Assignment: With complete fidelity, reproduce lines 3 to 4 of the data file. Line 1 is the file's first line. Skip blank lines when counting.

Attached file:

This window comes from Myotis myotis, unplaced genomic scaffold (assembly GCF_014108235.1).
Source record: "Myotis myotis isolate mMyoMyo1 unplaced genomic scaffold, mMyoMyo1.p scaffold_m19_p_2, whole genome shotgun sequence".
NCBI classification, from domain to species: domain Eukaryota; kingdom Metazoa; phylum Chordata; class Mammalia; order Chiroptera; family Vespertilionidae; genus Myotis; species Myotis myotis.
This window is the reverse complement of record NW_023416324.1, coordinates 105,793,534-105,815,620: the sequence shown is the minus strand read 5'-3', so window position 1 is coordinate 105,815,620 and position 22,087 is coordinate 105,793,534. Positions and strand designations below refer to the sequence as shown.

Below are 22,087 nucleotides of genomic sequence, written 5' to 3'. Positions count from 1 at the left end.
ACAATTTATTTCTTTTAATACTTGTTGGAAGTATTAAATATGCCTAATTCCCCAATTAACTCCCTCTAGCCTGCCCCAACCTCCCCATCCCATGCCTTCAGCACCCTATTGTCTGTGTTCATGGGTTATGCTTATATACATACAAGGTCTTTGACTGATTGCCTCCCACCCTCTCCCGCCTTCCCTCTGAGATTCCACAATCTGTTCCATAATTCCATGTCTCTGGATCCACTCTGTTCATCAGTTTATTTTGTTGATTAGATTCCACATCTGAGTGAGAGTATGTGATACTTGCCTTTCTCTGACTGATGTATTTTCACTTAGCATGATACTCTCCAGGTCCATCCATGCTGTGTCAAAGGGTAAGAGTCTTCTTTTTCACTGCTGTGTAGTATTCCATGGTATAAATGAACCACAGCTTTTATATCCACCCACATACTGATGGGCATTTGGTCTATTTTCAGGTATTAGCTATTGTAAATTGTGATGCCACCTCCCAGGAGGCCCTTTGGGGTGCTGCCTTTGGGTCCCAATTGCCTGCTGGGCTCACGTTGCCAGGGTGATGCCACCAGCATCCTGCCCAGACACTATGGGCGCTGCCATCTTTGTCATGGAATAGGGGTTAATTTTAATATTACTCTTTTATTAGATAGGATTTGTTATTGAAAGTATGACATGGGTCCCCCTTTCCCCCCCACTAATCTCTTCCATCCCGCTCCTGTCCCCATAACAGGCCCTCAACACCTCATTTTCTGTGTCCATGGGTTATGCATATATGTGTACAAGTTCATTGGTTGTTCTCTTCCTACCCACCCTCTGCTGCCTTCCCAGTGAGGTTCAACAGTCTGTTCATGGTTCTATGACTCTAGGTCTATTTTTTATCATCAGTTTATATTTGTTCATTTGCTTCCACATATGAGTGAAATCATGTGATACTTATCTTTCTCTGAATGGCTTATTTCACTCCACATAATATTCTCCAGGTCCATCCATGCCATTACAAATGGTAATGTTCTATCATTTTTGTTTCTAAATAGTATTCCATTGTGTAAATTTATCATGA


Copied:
NCBI classification, from domain to species: domain Eukaryota; kingdom Metazoa; phylum Chordata; class Mammalia; order Chiroptera; family Vespertilionidae; genus Myotis; species Myotis myotis.
This window is the reverse complement of record NW_023416324.1, coordinates 105,793,534-105,815,620: the sequence shown is the minus strand read 5'-3', so window position 1 is coordinate 105,815,620 and position 22,087 is coordinate 105,793,534. Positions and strand designations below refer to the sequence as shown.